1. “Legitimate government can prosecute any fraud that has the same effect as initiated force.”
        Perhaps if you expanded on the concept of “same effect as initiated force,” some of Fred’s concerns could be allayed. For one thing, intent is also at issue, as it is for any crime of initiated force (e.g., if you accidentally hit someone with your car, you can’t be prosecuted for first degree murder). So you could amend the sentence to say that legitimate government can prosecute any fraud that has the same intention and effect as initiated force.
        Secondly, to expand on the idea of “same effect,” the intent of fraud (just like initiated or threatened force) is to make someone do something they would not normally do voluntarily, without coercion or duress or false information. (This goes back to your concept of voluntaryism.) So if you are induced to pay for a piece of property based on a forged deed, then a legitimate government may prosecute the perpetrator of the forgery, based on his intent to make you do something you would not otherwise have done voluntarily.
        This is off the cuff and probably needs a lot of work, but that’s the basic concept.

        1. Thanks for the comment Martin. I think the effect ends up being the key thing in terms of legal action. As you say, manslaughter can be prosecuted, even though there is no intent to harm. Intent mainly impacts the severity of the punishment or judgement.

          1. Perry, thanks for your reply.
            Actually, intent impacts the crime itself, not just the severity of the punishment. The common law looks at both the “actus reus” (the action itself) and the “mens rea” (the state of mind). You can do the exact same thing under the exact same circumstances and either be charged with nothing or be charged with first degree murder. If a paint bucket slips out of your hand and it lands on someone’s head and kills him, then it’s either murder or just a non-criminal accident. It’s the mens rea–the state of mind or the intent–that makes the difference. The effect is only the beginning of the inquiry.
            In the context of fraud, the consequence (or as you put it, the “effect”) is completely irrelevant to guilt or innocence…intent is everything. If you forge a document and present it to someone else with the intent of inducing him to pay you for a piece of property that you don’t actually own, then you are guilty of fraud regardless of the outcome.
            When a person purposefully creates an involuntary change in physical or financial well-being, he has committed a crime against you. Such an involuntary change can be induced by either force or fraud.

  4. I’m quite late to this party but my question is this: the NAP prevents the initiation of force, but if force is used it can be returned on an individual basis. Someone punches you, you may punch back. Now if fraud is, in effect, force then can someone then use physical force against it?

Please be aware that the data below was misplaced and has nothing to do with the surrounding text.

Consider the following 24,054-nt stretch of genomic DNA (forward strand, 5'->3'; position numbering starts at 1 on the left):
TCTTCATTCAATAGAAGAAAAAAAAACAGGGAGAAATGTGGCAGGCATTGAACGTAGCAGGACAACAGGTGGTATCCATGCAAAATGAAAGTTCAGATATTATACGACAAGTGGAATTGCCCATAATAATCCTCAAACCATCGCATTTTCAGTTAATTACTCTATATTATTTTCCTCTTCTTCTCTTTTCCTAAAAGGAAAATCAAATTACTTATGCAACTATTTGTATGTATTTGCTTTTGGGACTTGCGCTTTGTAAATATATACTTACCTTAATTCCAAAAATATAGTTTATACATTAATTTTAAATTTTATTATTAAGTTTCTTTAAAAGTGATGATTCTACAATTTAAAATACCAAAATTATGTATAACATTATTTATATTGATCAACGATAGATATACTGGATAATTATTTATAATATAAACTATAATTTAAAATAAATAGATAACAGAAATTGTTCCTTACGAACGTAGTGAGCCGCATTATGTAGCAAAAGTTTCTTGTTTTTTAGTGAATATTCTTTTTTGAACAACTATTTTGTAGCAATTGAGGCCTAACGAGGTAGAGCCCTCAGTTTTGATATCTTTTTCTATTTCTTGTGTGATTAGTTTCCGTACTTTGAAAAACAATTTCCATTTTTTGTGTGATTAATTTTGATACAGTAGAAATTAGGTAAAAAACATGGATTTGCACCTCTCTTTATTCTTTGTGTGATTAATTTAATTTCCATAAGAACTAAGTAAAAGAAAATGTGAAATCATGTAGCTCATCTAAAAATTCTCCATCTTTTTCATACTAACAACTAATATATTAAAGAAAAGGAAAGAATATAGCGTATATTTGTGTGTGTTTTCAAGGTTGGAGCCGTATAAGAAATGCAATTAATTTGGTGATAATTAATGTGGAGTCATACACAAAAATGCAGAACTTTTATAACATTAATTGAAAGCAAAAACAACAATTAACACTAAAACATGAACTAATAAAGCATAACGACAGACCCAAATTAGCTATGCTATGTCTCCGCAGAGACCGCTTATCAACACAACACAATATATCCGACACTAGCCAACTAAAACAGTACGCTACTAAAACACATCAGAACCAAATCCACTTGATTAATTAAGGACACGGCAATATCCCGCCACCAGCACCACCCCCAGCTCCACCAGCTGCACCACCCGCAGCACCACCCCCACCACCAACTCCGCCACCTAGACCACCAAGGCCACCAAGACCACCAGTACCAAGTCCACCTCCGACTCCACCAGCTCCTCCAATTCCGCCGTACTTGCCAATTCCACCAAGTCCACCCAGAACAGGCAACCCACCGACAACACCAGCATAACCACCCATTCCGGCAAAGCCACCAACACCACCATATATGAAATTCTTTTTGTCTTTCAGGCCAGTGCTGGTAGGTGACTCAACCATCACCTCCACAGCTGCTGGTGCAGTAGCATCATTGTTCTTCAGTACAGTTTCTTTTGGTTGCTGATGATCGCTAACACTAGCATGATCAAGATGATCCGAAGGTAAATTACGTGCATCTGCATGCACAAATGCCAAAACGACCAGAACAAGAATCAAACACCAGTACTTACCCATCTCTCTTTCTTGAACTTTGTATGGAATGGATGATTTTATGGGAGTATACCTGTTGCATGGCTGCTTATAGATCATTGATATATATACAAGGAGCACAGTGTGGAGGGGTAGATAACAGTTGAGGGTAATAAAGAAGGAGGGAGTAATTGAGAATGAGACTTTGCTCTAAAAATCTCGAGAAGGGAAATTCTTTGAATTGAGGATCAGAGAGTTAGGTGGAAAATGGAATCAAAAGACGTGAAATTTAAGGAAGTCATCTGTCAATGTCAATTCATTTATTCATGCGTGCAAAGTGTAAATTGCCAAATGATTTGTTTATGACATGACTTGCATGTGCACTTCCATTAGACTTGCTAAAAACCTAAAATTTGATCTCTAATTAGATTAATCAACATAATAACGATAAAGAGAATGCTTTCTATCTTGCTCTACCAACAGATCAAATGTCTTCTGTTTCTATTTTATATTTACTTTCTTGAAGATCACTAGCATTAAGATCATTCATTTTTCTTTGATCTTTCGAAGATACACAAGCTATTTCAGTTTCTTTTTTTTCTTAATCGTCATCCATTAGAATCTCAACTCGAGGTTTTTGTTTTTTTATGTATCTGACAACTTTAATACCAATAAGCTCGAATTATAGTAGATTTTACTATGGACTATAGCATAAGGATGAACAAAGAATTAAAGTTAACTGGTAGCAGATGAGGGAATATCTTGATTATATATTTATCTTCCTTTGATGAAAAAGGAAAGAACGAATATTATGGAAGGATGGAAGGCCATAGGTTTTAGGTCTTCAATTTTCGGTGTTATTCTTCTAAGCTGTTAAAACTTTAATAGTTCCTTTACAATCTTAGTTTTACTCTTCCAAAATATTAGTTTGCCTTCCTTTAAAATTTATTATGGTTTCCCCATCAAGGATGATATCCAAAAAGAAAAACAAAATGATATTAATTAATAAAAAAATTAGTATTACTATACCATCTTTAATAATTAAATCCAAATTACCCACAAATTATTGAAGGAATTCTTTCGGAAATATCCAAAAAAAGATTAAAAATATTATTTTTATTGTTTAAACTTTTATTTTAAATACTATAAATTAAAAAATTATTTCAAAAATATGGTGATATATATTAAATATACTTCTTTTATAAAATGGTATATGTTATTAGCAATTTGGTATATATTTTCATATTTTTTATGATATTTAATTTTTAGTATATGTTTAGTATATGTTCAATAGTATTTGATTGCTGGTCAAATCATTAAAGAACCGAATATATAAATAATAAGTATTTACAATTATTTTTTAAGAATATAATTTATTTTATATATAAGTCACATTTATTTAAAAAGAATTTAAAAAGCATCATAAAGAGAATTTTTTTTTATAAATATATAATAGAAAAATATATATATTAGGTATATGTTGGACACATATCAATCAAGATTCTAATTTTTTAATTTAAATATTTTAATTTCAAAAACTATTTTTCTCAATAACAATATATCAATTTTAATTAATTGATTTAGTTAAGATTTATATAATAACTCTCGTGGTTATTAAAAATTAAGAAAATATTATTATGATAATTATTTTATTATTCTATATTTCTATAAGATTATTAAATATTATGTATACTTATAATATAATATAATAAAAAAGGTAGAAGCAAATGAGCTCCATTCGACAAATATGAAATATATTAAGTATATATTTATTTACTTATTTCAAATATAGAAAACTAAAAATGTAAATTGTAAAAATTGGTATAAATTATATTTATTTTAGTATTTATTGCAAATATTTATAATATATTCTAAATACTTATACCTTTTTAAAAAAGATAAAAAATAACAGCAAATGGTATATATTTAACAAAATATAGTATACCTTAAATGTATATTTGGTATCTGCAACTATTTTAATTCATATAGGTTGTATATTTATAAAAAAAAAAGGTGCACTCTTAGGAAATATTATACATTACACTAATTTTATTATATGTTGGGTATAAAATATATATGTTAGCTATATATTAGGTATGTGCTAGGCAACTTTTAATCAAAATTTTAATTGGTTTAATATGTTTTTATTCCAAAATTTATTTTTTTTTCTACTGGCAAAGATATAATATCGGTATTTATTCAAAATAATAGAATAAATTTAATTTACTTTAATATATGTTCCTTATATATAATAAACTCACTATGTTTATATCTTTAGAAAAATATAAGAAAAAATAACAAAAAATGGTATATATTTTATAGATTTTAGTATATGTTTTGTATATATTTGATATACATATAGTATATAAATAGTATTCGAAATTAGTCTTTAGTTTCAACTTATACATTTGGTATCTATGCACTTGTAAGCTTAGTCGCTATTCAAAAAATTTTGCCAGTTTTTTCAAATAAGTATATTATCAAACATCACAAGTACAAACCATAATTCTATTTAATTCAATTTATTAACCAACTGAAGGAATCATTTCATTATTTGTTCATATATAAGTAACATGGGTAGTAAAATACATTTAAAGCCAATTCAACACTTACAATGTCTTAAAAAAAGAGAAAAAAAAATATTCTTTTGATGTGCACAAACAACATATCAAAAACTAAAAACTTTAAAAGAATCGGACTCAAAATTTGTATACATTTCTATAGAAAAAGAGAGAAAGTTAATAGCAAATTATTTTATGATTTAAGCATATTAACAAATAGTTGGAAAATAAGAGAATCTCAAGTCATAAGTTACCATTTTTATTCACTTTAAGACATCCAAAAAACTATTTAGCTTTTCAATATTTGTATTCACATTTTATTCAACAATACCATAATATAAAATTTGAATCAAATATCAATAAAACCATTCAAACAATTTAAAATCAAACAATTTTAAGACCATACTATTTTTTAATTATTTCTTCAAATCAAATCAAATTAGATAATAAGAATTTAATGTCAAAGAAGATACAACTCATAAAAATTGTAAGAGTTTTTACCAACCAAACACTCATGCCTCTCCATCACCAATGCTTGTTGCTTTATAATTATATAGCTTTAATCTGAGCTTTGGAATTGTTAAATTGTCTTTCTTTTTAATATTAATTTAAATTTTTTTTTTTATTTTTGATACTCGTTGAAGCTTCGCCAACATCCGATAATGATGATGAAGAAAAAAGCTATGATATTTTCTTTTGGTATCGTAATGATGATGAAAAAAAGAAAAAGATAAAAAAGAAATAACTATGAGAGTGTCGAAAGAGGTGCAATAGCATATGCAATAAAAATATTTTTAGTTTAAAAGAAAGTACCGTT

1. Post

      Yes, conceivably they could. But this brings up an issue. I’m not entirely satisfied with the standard description of the problem — that “initiated force” is the actual issue. Can someone use greater force than is necessary to deal with a matter? Actually, the law says no. I’ve begun to think that “excessive force” might be the actual problem. That is, only the level of force necessary to restore peace or achieve justice can be morally/legally justified.

      What is “excessive force?” What is “necessary?” Would it be safe to assume that anything which escalates violence fits that category? So, in the instance you bring, it’s not really the first punch (fraud) that gets in the way of societal peace. It’s using more force than is necessary. So, if fraud is found… Do you care enough to make an issue of it? How far are you willing to go to resolve it? Is the other party willing to settle? Generally, the best response to fraud is to stop doing business with that person/business. Reputation matters, so you could also spread the truth about that person/business.

    1. Post

      Kent. I get the term. I like neologisms. However, we find that every time we invent or apply one (several experiments), there’s resistance — even from people who agree. Stay tuned for our upcoming blog post on voluntarist vs voluntaryist, for example.

      1. My thing is, I have to explain “aggression” or “initiated force” every single time anyway, and then answer the objections about all the other things (theft, trespassing, fraud, etc.) not being “aggression” exactly, so I might as well be explaining a term that covers everything no one has a right to do.

  5. “Someone punches you, you may punch back” is a false statement that must be countered by anyone who advocates ZAP. We all learned in kindergarten that two wrongs don’t make a right, so let’s come up with some appropriate defensive actions for that situation: 1. block their punches if you can. 2. withdraw to a safe distance if you can. 3. persuade them to stop if you can. 4. report their assault to the authorities. 5. if those actions fail to deter the attacker, use appropriate defensive actions to disable them, such as bear spray in the face, a kick in the groin, a karate chop to their throat, or poke your fingers in their eyes. If you come up behind an active shooter spraying AR15 bullets into a crowd, you could stop them by shooting into both their hands, wrists, or arms. If the Deep State detonates a small nuke in the middle of an American city, and Kim Jun Un claims credit, it would not be appropriate for us to murder millions of North Koreans in a massive counterstrike.